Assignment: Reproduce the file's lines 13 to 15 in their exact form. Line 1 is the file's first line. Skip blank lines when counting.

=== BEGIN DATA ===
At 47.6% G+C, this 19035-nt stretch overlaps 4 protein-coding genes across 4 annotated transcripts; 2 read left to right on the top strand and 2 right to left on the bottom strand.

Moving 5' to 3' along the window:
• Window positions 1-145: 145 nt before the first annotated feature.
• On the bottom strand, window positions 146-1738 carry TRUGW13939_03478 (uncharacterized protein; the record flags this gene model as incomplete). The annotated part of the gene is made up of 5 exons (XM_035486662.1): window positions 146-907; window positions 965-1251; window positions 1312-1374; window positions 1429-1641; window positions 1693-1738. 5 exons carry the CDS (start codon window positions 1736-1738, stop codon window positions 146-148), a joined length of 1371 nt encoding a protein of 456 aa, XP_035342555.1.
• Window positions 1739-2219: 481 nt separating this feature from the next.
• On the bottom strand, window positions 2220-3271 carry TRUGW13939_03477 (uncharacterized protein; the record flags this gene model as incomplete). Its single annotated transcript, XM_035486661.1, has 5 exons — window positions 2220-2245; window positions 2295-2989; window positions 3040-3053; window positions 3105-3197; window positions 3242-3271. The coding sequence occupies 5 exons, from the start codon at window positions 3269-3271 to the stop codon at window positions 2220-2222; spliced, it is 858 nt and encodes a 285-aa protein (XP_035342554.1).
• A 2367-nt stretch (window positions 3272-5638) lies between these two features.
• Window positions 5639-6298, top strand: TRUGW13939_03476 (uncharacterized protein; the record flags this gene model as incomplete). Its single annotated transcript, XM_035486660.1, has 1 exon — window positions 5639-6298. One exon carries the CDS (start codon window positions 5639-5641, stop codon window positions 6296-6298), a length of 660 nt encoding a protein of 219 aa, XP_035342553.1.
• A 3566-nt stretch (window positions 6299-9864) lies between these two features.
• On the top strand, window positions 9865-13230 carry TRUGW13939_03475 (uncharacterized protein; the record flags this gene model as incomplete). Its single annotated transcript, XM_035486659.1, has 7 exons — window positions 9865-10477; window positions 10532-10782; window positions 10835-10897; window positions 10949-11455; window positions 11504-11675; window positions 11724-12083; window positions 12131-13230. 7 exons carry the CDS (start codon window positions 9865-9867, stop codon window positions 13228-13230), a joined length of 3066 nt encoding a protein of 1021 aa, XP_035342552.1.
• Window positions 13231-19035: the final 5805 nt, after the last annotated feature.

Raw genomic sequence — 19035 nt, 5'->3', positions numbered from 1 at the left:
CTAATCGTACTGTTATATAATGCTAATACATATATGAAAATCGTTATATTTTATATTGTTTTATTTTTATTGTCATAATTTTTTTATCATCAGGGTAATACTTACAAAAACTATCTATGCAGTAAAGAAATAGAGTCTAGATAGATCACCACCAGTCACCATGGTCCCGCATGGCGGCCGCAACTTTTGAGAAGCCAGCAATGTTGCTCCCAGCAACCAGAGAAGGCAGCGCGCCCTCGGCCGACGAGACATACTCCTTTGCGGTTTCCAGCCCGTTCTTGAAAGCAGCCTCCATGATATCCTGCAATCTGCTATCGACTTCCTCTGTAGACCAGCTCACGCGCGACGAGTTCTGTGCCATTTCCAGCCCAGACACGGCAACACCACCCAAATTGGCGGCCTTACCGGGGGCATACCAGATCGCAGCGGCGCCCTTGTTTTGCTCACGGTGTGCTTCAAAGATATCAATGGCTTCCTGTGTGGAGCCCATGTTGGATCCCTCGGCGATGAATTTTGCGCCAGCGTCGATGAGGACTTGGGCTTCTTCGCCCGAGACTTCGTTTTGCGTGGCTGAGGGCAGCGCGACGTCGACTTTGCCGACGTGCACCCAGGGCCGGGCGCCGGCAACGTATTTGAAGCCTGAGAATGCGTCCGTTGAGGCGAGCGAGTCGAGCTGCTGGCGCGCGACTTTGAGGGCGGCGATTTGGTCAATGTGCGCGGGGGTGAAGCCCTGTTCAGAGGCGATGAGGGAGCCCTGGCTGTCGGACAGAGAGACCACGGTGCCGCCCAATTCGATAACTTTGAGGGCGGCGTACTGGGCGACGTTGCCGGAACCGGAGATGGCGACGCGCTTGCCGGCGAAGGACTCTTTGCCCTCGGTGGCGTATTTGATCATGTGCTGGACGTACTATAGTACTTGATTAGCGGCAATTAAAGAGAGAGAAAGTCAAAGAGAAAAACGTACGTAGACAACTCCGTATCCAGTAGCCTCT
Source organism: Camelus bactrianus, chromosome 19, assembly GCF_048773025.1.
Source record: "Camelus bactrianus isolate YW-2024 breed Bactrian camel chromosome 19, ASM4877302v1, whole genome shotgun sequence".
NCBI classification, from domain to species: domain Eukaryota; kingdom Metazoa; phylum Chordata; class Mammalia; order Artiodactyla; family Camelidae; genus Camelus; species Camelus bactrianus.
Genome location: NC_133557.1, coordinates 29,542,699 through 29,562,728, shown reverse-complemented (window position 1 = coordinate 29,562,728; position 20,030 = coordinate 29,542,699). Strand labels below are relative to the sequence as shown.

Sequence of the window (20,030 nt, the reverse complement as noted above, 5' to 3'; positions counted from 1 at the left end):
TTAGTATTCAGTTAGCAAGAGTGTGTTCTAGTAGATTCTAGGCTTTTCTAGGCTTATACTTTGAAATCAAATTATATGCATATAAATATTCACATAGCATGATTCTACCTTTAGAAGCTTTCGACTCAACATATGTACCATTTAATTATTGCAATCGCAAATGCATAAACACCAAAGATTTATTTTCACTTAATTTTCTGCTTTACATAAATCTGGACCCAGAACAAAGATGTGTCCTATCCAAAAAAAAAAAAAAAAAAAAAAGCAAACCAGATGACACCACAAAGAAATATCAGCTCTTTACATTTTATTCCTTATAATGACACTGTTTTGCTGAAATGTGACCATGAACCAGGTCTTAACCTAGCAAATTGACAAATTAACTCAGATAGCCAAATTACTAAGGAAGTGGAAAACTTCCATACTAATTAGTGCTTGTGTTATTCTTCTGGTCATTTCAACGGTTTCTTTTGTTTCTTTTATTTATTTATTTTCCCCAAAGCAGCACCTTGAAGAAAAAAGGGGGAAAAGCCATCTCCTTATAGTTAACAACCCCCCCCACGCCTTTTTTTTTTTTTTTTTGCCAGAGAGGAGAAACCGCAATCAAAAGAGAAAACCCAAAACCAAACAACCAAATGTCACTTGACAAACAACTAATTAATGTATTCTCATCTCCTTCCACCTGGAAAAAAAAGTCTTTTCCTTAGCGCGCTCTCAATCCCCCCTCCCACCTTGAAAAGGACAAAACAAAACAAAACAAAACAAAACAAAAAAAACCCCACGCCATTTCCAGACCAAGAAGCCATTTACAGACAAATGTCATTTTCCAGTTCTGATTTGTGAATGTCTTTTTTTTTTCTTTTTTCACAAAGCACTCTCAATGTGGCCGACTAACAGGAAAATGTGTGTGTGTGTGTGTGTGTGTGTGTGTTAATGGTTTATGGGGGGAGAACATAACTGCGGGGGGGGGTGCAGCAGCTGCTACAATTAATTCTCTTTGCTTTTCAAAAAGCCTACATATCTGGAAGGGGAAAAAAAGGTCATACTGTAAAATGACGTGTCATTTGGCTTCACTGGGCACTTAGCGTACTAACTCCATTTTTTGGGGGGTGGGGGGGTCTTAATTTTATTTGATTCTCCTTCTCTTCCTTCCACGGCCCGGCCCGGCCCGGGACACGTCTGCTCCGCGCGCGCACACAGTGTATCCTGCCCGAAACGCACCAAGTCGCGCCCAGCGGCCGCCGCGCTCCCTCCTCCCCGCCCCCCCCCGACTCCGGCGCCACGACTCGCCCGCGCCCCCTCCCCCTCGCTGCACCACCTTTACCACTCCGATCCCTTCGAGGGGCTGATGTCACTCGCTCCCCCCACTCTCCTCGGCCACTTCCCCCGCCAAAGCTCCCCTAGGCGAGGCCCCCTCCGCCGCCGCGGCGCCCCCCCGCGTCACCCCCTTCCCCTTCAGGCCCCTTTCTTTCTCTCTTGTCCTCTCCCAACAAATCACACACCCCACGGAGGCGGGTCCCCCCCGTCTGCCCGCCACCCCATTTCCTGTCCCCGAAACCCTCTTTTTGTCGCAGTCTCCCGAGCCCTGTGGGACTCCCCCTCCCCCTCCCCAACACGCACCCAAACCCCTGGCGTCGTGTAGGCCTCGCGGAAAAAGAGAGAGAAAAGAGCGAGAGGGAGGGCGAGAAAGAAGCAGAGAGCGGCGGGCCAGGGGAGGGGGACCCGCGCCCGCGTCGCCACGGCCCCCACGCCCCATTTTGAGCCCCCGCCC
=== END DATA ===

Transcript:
CTAATCGTACTGTTATATAATGCTAATACATATATGAAAATCGTTATATTTTATATTGTTTTATTTTTATTGTCATAATTTTTTTATCATCAGGGTAATACTTACAAAAACTATCTATGCAGTAAAGAAATAGAGTCTAGATAGATCACCACCAGTCACCATGGTCCCGCATGGCGGCCGCAACTTTTGAGAAGCCAGCAATGTTGCTCCCAGCAACCAGAGAAGGCAGCGCGCCCTCGGCCGACGAGACATACTCCTTTGCGGTTTCCAGCCCGTTCTTGAAAGCAGCCTCCATGATATCCTGCAATCTGCTATCGACTTCCTCTGTAGACCAGCTCACGCGCGACGAGTTCTGTGCCATTTCCAGCCCAGACACGGCAACACCACCCAAATTGGCGGCCTTACCGGGGGCATACCAGATCGCAGCGGCGCCCTTGTTTTGCTCACGGTGTGCTTCAAAGATATCAATGGCTTCCTGTGTGGAGCCCATGTTGGATCCCTCGGCGATGAATTTTGCGCCAGCGTCGATGAGGACTTGGGCTTCTTCGCCCGAGACTTCGTTTTGCGTGGCTGAGGGCAGCGCGACGTCGACTTTGCCGACGTGCACCCAGGGCCGGGCGCCGGCAACGTATTTGAAGCCTGAGAATGCGTCCGTTGAGGCGAGCGAGTCGAGCTGCTGGCGCGCGACTTTGAGGGCGGCGATTTGGTCAATGTGCGCGGGGGTGAAGCCCTGTTCAGAGGCGATGAGGGAGCCCTGGCTGTCGGACAGAGAGACCACGGTGCCGCCCAATTCGATAACTTTGAGGGCGGCGTACTGGGCGACGTTGCCGGAACCGGAGATGGCGACGCGCTTGCCGGCGAAGGACTCTTTGCCCTCGGTGGCGTATTTGATCATGTGCTGGACGTACTATAGTACTTGATTAGCGGCAATTAAAGAGAGAGAAAGTCAAAGAGAAAAACGTACGTAGACAACTCCGTATCCAGTAGCCTCT
Source organism: Camelus bactrianus, chromosome 19, assembly GCF_048773025.1.
Source record: "Camelus bactrianus isolate YW-2024 breed Bactrian camel chromosome 19, ASM4877302v1, whole genome shotgun sequence".